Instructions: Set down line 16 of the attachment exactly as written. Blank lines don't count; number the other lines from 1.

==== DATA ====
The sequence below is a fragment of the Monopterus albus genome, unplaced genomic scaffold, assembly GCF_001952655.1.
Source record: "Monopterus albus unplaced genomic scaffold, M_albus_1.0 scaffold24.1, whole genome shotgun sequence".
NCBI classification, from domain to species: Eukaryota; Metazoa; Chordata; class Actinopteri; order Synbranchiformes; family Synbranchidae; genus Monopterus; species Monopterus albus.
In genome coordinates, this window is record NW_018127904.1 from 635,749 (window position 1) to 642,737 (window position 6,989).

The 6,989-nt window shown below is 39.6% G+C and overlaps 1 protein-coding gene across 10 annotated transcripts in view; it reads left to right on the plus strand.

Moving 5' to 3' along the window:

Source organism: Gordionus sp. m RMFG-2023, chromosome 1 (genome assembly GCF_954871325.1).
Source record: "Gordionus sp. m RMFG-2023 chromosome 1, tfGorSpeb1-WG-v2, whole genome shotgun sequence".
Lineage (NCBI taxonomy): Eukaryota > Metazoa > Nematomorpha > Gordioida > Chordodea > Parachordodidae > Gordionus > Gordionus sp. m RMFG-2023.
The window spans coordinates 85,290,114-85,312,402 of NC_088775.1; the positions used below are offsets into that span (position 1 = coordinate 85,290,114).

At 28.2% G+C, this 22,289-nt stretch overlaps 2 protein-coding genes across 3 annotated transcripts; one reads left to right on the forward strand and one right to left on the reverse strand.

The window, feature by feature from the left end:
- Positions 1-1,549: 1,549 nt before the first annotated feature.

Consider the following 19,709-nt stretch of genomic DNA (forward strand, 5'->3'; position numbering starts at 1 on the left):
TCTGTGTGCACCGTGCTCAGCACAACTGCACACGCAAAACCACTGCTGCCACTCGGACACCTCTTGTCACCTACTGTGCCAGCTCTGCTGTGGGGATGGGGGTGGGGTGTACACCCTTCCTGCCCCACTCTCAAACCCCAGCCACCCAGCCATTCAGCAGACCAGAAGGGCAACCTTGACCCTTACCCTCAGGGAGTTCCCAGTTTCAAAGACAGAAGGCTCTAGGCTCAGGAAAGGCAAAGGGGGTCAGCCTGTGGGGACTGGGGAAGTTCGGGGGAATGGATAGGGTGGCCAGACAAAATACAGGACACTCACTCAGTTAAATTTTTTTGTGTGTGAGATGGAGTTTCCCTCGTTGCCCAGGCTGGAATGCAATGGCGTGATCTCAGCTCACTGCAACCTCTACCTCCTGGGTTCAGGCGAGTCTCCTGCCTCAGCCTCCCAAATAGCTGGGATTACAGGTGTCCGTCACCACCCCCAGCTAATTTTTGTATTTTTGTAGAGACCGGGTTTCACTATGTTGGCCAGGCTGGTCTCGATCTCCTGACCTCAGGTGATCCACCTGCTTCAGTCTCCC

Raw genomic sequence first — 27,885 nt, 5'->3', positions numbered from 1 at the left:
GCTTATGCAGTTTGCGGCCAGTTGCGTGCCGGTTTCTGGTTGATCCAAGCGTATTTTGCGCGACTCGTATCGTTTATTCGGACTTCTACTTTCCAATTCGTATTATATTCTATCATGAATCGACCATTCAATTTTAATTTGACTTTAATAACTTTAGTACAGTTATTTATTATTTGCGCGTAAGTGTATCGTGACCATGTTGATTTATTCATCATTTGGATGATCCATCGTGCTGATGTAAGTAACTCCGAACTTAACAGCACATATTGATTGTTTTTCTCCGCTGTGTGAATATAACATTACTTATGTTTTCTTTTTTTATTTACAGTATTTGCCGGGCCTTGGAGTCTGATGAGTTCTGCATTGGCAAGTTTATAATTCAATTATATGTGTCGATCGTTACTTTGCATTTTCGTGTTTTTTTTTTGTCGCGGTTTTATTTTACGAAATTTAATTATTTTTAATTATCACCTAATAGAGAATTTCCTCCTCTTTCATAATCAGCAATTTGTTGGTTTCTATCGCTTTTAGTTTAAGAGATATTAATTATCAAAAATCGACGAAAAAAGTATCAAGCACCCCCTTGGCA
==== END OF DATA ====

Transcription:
Raw genomic sequence first — 27,885 nt, 5'->3', positions numbered from 1 at the left: